Learn to build Gluon Mobile Apps with three new samples

After achieving the important milestone of releasing Gluon Mobile 1.0 yesterday, today we release three samples that heavily use the main features of Gluon Mobile, so you can get started building your own applications more easily.

The first sample is simply called Notes. This sample makes use of Gluon Mobile’s ‘Charm Glisten’ features to give a polished user interface, and only makes use of local storage. Because of this, Notes is an app you can use for your own purposes only (as we purposefully did not include cloud connectivity in this sample). Install it on your phone, and create your own notes. You could read or edit them later at any time. With a fresh and modern UI, the app adapts responsively to any form factor of any kind of mobile, tablet, or desktop.

The second sample is called Comments 2.0. This sample focuses on Gluon Mobile’s ‘Charm Connect’ features, and is a revamped version of Comments 1.0. This sample is a chat-like app, where registered users can interchange comments, and see what others say. Using sliding effects to discover and execute possible actions, like many well-known mail apps do, we combine Gluon Charm Glisten and Connect features seamlessly to deliver an excellent user experience. This app also connects to Gluon Cloud, with bi-directional and automatic data synchronization. User authentication is done using popular web services such as Twitter, Facebook or Google+.

Finally the third sample, GoNative, demonstrates the power of Gluon Mobile’s ‘Charm Down’ features. With Charm Down we make use of hardware features on mobile devices in a platform-agnostic way, creating a device-independent API. In the process of creating this API, as we posted a few days ago, we have to face native code. This sample only covers the Android approach, in order to demonstrate building custom functionality. When time permits, we’ll add the iOS part and move the single API to Down.

Sample #1: Notes

The beauty of this simple app comes from Gluon Mobile’s ‘Charm Glisten’ features, with its out of the box ‘material design’ style. Focus only on what matters: your app. Don’t worry about boring UI guidelines. Glisten has this handled for you.

Using local storage, you don’t need to worry either about finding a local path, opening files, writing or updating your notes… Again, Gluon Charm Connect does it for you.

We use this functionality to store both notes (as a list) and settings (as an object).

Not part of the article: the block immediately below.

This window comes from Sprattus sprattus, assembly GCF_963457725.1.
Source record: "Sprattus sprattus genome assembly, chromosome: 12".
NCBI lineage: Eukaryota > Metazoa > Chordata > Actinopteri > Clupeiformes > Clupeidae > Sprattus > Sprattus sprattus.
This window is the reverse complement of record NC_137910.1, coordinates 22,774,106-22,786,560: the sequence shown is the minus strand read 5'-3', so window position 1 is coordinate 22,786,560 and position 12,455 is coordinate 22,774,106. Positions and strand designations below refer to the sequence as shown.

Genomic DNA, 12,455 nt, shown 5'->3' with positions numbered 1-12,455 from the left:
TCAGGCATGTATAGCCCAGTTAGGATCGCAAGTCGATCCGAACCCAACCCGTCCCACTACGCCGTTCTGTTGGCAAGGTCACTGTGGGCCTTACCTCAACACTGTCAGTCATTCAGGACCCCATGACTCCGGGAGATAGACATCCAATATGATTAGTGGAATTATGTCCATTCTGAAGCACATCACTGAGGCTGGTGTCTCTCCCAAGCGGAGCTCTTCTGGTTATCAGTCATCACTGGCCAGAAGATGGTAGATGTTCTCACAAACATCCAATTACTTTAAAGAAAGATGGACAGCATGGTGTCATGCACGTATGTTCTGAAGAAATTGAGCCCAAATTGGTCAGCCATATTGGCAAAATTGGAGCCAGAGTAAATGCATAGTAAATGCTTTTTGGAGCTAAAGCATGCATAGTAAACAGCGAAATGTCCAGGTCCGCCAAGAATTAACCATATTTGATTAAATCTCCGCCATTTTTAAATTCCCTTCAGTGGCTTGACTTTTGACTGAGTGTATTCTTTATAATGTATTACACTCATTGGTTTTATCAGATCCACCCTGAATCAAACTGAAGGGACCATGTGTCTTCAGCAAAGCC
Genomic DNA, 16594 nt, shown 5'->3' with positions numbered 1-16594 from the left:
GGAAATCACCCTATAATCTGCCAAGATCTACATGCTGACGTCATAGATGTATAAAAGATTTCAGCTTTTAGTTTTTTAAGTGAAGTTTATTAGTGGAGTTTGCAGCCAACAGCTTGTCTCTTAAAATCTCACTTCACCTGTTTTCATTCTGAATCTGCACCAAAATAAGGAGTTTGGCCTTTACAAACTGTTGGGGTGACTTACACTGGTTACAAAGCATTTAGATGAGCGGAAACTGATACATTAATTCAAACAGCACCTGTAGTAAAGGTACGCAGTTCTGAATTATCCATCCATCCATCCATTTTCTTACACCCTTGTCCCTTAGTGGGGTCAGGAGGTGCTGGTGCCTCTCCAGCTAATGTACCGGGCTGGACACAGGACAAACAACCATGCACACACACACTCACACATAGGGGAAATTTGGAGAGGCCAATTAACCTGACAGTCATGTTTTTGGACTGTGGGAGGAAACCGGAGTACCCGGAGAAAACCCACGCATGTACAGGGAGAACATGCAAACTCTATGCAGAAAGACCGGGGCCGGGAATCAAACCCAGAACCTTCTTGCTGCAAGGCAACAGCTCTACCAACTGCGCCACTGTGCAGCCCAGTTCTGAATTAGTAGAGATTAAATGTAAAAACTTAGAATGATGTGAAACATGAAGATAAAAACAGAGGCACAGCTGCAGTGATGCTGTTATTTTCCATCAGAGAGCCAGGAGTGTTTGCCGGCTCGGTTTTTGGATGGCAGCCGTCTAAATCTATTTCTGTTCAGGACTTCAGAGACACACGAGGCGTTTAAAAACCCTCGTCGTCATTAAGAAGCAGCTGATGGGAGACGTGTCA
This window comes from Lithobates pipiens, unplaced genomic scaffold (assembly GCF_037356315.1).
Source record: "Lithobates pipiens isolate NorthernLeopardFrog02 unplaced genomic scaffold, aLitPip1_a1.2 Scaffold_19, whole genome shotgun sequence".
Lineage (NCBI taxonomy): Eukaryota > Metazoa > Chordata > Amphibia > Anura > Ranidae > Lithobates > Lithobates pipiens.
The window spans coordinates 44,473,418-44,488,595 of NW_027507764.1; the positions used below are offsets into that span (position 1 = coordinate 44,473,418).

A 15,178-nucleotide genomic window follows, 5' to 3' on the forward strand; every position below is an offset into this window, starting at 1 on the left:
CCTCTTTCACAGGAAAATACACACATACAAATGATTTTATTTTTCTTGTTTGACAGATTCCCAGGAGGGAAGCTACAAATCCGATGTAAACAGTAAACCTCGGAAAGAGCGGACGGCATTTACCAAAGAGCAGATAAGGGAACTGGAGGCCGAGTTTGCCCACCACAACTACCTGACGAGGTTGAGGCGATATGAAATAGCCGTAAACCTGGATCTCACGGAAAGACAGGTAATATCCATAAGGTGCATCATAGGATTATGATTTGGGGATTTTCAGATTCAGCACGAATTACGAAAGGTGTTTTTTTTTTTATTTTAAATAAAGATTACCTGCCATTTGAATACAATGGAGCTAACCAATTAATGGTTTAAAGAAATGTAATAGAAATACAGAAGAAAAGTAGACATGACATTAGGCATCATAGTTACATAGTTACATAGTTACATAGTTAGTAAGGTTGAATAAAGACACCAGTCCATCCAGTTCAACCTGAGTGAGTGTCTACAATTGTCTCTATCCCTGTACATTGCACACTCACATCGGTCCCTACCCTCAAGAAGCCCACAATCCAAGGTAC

The former benefits from using CharmObservableList: any change (new note, delete note, modify some field of any note) on the app side is immediately observed by the local storage.

public void retrieveNotes() {
    CharmObservableList charmNotes = userStorage.retrieveList(NOTES,
                                                  SyncFlag.LIST_WRITE_THROUGH, SyncFlag.OBJECT_WRITE_THROUGH);


The latter, uses a CharmObservableObject and two convenient methods for retrieving and storing settings:

private void retrieveSettings() {
    CharmObservableObject charmSettings = userStorage.retrieveObject(NOTES_SETTINGS, 

    charmSettings.stateProperty().addListener((obs, ov, nv) -> {
        if (CharmObservable.State.INITIALIZED.equals(nv) && charmSettings.get() != null) {

public void storeSettings() {
    userStorage.storeObject(NOTES_SETTINGS, settings.get(), StorageWhere.DEVICE);

And Glisten does the rest. With specific CSS for the built in JavaFX controls, or with our own controls, specifically designed for mobile devices, like the ListTile control, we just need to design our views: a main one, the home view, to list the notes, and other views for adding or editing notes. And our layers: a side menu with the settings. No matter if we will deploy the app on an android phone or an an iOS tablet, views, layers, text and icons will adapt seamlessly to any device.

Sample #2: Comments 2.0

If you were an early adopter of Gluon Mobile developer previews, you will know about the first version Comments 1.0. We have enhanced this application with new features to show all the potential of Gluon Mobile.

App sign in

App sign in